At Odds With Air Force, Army Adds Its Own Aviation Unit (US)

Though this might be interest to AAC arrse readers:

Selected highlights
Published: June 22, 2008

WASHINGTON — Ever since the Army lost its warplanes to a newly independent Air Force after World War II, soldiers have depended on the sister service for help from the sky, from bombing and strafing to transport and surveillance.

But the wars in Iraq and Afghanistan have frayed the relationship, with Army officers making increasingly vocal complaints that the Air Force is not pulling its weight.


But now in Iraq, the Army has quietly decided to try going it alone for the important surveillance mission, organizing an all-Army surveillance unit that represents a new move by the service toward self-sufficiency, and away from joint operations.

Senior aides to Defense Secretary Robert M. Gates say that he has shown keen interest in the Army initiative — much to the frustration of embattled Air Force leaders — as a potential way to improve battlefield surveillance.

The work of the new aviation battalion was initially kept secret, but Army officials involved in its planning say it has been exceptionally active, using remotely piloted surveillance aircraft to call in Apache helicopter strikes with missiles and heavy machine gun fire that have killed more than 3,000 adversaries in the last year and led to the capture of almost 150 insurgent leaders.

The Army aviation task force became fully operational last July with headquarters at Camp Speicher, in the north-central city of Tikrit, and focuses its efforts on insurgents planting roadside bombs. But it also has located and attacked insurgents in battles with American and Iraqi troops, and has supported missions of the top-secret Special Operations units assigned to capture or kill the most high-value targets in Iraq.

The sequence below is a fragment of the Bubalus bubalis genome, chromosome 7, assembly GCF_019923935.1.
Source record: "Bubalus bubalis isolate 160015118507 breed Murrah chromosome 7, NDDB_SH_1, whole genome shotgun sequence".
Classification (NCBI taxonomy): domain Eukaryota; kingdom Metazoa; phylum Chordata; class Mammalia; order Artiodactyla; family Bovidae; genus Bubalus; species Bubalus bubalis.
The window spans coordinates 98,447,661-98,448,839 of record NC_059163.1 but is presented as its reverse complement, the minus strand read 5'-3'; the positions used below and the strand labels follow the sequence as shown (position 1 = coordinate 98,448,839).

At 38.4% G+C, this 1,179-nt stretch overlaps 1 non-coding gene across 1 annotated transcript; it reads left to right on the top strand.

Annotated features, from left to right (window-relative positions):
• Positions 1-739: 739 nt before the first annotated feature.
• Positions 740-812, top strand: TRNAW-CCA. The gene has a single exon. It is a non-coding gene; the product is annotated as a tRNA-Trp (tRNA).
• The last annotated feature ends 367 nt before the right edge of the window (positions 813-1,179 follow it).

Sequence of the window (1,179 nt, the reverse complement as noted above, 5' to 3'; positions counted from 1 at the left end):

The battalion is called Task Force Odin — the name is that of the chief god of Norse mythology, but it also is an acronym for “observe, detect, identify and neutralize.” The task force of about 300 people and 25 aircraft is a Rube Goldberg collection of surveillance and communications and attack systems, a mash-up of manned and remotely piloted vehicles, commercial aircraft with high-tech infrared sensors strapped to the fuselage, along with attack helicopters and infantry.

The Army cobbled together small civilian aircraft, including the Beech C-12, and placed advanced reconnaissance sensors on board. Also assigned to the task force are small, medium and larger remotely piloted Army surveillance vehicles, including the Warrior and Shadow, with infrared cameras for night operations and full-motion video cameras.

All are linked by radio to Apache attack helicopters, with Hellfire missiles and 30-millimeter guns, and to infantry units in armored vehicles.


In contrast to Predators, which are assigned by the top headquarters for missions all across Iraq, Task Force Odin is on call for commanders at the level of brigade and below, an effort by the Army to be responsive to the needs of smaller combat units in direct contact with adversaries — and a clear sign of rivaling concepts with the Air Force.


Geoff Morrell, the Pentagon press secretary, said Mr. Gates “wants to make sure that we are looking at not just top-down solutions, but ground-up solutions. We need to pay attention to anything that works.”


Army and Marine Corps officers in Afghanistan have complained that Air Force pilots flying attack missions in support of ground operations do not come in as low as their Navy and Marine counterparts.


The Army is asking for money to create a similar unit in Afghanistan within the next six months.
Reminds me of the Organic CAS debate that we got bored with a couple of years back. Well a bit.

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